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The science behind

Bubbles are made from a gas (either air or carbon dioxide). The bubbles make up the fountain so the more bubbles there are, the more explosive it will be!

Diet cola contains aspartame. This is what sweetens the cola instead of sugar and is the main ingredient that causes the explosion. Potassium benzoate is a preservative added to all fizzy drinks and this also contributes to the explosion.

Up close, mentos have a rough texture which provides lots of sites for bubbles to form. Gum arabic is used in mentos coating to provide the chewy texture. The sweet’s density is also important.

What are nucleation sites?

The cola has high surface tension, which means that its water molecules like to be next to each other and there are strong forces between them. To overcome this high-surface tension and create bubbles, you need nucleation sites. The gas molecules in the liquid gather together at the nucleation sites and break up the chain of water molecules, forming a bubble! To begin with, the bubble will be very small and stay at the nucleation site. Eventually, enough gas molecules will join the bubble and it will float to the top of the liquid.

Why does the density of the mentos matter?

Mentos are heavy enough to sink in the cola. The whole time they are sinking, nucleation is occurring. The bubbles also act as nucleation sites, so bubbles lead to more bubbles, making a huge explosion!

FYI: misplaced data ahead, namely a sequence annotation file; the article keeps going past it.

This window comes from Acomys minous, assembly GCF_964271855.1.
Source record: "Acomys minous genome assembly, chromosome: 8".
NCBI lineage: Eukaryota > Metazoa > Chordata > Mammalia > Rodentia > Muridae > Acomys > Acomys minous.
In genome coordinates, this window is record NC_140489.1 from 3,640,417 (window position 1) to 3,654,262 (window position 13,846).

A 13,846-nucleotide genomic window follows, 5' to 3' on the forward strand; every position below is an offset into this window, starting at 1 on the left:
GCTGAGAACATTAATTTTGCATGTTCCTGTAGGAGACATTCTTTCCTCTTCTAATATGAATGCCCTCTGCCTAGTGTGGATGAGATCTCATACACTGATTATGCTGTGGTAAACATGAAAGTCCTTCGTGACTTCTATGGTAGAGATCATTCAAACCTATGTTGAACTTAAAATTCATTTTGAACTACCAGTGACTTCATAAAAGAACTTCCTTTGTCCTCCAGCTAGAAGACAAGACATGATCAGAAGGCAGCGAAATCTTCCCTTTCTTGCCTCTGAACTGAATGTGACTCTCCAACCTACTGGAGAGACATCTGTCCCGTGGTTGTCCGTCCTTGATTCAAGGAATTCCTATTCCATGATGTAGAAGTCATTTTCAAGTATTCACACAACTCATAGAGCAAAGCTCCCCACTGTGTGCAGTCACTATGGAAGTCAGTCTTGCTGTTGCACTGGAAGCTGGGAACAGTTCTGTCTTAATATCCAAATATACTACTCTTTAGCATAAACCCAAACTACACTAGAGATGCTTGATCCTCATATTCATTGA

What are surfactants?

Surfactants are key to creating an explosive mentos fountain. Surfactants are long molecules with one end that likes water and one end that doesn’t like water. Surfactants reduce the surface tension of liquids by disrupting and weakening the forces between the water molecules, so there's less stress on bubble walls. The aspartame and potassium benzoate in the diet cola and gum arabic in the mentos make bubbles form more easily and last longer.

Are there other factors?

The higher the temperature of the cola, the more explosive the reaction is because the carbon dioxide wants to leave the liquid when it is hotter. The reaction is not effected by the presence or absence of caffeine or the cola’s pH.


  • Cola: Diet colas work best because they contain sweeteners which reduce surface tension more than the sugar in regular colas.
  • Mentos: Mentos have a rough texture that provides lots of sites for bubbles to form. In addition, the sweet's coating contains gum arabic, which reduces surface tension in the liquid.
  • Density of the sweet: Dense sweets sink rapidly and create bubbles that seed further bubbles as they rise.

What things have you discovered affect your fountain?

Email us your results at mentos@britishscienceassociation.org


Reference: Coffey, T.S. (2008). Diet Coke and Mentos: What is really behind this physical reaction? American Journal of Physics. 76, 551.

From the chemistry of gunpowder to the anatomy of high explosive detonations, the dissection of an internal combustion engine and the might of the hybrid rockets that launch man into space, KABOOM! uncovers the science behind the explosions that shape out modern world. Find out more at www.gregfoot.com/kaboom.

National Science & Engineering Week is a programme of science, engineering and technology events across the UK aimed at people of all ages. Anyone can organise an event or activity, from schools to community groups and from parents to large organisations. The resulting programme of over 4500 events and activities is a hugely varied and eclectic celebration of science. Visit www.nsew.org.uk for more information.